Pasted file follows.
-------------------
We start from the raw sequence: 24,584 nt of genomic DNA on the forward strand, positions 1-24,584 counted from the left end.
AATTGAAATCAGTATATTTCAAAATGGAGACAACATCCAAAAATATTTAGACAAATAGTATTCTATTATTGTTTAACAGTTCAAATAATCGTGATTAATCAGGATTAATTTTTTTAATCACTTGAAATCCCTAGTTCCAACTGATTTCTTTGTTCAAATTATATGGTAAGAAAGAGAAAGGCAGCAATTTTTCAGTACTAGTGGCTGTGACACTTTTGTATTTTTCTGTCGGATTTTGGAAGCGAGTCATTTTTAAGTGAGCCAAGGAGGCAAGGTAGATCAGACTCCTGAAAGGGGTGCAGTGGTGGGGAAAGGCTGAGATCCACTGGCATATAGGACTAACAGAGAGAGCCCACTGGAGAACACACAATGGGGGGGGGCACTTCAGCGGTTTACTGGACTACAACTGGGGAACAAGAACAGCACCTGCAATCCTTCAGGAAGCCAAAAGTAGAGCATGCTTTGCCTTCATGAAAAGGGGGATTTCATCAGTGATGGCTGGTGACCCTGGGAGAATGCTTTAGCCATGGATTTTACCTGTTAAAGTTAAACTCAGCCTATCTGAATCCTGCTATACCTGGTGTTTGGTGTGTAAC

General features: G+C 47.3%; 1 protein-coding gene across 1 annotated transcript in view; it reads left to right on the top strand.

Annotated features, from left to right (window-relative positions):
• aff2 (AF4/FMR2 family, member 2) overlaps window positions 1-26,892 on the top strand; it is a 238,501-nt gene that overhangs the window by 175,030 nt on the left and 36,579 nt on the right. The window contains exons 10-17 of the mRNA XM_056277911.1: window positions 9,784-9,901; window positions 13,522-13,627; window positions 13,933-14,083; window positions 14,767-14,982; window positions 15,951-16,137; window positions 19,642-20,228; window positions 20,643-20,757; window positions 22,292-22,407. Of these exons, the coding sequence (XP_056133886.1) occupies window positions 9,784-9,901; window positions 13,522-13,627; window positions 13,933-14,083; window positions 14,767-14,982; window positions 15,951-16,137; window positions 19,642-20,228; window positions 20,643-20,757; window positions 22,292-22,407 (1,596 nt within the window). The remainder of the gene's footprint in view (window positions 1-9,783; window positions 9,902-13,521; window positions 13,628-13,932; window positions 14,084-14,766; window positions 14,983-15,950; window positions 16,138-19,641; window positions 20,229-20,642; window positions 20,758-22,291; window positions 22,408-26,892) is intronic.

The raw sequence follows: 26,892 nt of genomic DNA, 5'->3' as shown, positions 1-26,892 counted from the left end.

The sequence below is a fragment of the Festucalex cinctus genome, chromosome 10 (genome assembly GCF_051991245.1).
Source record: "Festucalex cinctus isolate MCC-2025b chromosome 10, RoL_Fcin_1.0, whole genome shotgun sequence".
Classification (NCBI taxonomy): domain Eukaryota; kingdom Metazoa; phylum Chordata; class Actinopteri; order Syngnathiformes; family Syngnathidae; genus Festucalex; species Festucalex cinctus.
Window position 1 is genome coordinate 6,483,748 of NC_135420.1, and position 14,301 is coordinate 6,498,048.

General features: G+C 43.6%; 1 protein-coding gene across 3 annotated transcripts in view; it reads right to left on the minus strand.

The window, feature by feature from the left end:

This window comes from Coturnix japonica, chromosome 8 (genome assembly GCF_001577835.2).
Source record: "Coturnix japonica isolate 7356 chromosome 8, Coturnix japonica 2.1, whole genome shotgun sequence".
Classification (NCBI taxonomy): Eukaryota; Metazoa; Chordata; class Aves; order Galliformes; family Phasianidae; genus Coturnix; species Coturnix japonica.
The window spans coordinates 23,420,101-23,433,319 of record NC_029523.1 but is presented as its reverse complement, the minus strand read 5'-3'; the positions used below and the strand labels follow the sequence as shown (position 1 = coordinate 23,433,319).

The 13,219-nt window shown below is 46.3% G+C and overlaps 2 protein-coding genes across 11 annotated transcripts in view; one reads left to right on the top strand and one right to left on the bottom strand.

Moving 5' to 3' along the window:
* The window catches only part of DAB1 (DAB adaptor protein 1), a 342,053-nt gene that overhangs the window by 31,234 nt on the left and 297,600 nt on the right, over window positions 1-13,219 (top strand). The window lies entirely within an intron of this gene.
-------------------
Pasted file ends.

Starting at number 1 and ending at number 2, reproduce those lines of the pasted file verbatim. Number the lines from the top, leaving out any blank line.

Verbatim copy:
We start from the raw sequence: 24,584 nt of genomic DNA on the forward strand, positions 1-24,584 counted from the left end.
AATTGAAATCAGTATATTTCAAAATGGAGACAACATCCAAAAATATTTAGACAAATAGTATTCTATTATTGTTTAACAGTTCAAATAATCGTGATTAATCAGGATTAATTTTTTTAATCACTTGAAATCCCTAGTTCCAACTGATTTCTTTGTTCAAATTATATGGTAAGAAAGAGAAAGGCAGCAATTTTTCAGTACTAGTGGCTGTGACACTTTTGTATTTTTCTGTCGGATTTTGGAAGCGAGTCATTTTTAAGTGAGCCAAGGAGGCAAGGTAGATCAGACTCCTGAAAGGGGTGCAGTGGTGGGGAAAGGCTGAGATCCACTGGCATATAGGACTAACAGAGAGAGCCCACTGGAGAACACACAATGGGGGGGGGCACTTCAGCGGTTTACTGGACTACAACTGGGGAACAAGAACAGCACCTGCAATCCTTCAGGAAGCCAAAAGTAGAGCATGCTTTGCCTTCATGAAAAGGGGGATTTCATCAGTGATGGCTGGTGACCCTGGGAGAATGCTTTAGCCATGGATTTTACCTGTTAAAGTTAAACTCAGCCTATCTGAATCCTGCTATACCTGGTGTTTGGTGTGTAAC